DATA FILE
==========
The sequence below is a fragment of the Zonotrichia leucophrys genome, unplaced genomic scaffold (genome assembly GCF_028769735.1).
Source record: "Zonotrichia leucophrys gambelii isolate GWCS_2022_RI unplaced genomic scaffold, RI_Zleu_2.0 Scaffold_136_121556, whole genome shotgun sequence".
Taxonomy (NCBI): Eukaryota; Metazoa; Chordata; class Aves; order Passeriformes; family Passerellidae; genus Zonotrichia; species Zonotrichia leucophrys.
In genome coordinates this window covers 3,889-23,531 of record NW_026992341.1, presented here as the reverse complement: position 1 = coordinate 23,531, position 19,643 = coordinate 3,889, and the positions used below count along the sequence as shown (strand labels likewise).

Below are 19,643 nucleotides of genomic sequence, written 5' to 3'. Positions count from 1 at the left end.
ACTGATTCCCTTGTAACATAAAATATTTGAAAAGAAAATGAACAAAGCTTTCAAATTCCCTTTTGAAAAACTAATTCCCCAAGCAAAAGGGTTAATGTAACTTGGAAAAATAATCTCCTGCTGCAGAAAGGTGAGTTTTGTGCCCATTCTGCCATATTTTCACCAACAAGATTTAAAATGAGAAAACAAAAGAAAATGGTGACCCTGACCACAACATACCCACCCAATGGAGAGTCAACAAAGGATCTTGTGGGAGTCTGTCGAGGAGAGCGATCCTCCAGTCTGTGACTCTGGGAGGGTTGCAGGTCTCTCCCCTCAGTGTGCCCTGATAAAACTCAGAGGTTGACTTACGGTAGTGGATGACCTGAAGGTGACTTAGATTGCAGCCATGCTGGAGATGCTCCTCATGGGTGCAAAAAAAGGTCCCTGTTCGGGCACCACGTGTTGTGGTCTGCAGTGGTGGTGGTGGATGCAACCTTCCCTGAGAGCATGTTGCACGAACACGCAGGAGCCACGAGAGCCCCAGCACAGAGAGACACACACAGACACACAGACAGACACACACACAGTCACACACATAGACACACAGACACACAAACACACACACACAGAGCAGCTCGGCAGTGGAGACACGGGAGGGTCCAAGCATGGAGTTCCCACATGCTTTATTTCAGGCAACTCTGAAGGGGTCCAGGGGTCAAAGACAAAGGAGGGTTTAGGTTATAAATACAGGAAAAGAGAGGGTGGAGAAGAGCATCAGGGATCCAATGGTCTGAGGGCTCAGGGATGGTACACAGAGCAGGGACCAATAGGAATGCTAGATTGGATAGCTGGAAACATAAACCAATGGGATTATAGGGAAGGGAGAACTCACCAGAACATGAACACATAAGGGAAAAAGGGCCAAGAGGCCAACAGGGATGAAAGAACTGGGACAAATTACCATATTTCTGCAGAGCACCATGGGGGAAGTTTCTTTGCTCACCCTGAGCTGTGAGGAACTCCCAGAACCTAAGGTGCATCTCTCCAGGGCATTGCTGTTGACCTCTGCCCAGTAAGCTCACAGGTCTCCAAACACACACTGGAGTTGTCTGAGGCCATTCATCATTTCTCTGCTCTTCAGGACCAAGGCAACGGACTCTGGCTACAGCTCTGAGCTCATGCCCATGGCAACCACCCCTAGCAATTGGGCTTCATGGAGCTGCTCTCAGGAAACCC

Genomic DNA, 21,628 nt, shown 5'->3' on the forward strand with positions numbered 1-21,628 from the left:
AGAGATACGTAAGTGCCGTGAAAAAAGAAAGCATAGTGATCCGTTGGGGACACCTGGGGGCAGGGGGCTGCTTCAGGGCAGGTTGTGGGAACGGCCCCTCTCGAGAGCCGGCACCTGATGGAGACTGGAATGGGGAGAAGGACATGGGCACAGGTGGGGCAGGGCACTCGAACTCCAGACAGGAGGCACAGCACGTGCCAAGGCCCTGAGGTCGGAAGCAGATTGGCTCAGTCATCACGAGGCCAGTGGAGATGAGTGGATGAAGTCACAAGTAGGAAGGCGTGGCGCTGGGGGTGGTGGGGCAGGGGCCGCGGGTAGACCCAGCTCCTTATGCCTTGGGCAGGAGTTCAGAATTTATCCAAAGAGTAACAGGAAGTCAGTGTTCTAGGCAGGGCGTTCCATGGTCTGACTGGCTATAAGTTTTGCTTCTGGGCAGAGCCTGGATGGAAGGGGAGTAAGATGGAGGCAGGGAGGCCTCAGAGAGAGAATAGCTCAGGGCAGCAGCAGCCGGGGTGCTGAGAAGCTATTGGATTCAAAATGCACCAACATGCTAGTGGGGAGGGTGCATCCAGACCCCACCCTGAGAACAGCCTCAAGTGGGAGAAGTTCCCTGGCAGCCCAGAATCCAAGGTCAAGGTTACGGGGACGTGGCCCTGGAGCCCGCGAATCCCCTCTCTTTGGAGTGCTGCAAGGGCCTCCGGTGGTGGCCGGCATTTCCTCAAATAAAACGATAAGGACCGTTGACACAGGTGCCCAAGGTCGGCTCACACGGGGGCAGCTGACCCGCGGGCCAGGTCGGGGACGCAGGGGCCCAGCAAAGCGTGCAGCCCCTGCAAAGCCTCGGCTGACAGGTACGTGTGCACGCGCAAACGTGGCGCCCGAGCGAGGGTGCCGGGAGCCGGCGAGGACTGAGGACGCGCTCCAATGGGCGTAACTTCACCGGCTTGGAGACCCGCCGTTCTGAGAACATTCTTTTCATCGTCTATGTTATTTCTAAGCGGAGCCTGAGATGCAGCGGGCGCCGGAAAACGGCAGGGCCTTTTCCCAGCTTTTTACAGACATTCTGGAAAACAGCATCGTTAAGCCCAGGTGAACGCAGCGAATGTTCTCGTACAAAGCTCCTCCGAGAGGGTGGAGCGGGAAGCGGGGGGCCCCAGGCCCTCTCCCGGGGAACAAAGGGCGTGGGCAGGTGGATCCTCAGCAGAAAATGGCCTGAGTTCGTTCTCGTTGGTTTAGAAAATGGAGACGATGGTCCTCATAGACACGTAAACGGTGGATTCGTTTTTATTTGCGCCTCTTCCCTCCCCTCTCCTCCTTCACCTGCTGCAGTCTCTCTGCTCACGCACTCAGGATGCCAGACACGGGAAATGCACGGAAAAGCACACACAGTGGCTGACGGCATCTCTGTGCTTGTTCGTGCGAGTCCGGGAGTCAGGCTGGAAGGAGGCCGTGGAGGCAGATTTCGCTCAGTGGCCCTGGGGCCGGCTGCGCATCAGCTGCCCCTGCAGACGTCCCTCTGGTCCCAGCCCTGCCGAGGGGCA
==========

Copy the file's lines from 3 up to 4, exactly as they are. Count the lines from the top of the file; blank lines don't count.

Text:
Taxonomy (NCBI): Eukaryota; Metazoa; Chordata; class Aves; order Passeriformes; family Passerellidae; genus Zonotrichia; species Zonotrichia leucophrys.
In genome coordinates this window covers 3,889-23,531 of record NW_026992341.1, presented here as the reverse complement: position 1 = coordinate 23,531, position 19,643 = coordinate 3,889, and the positions used below count along the sequence as shown (strand labels likewise).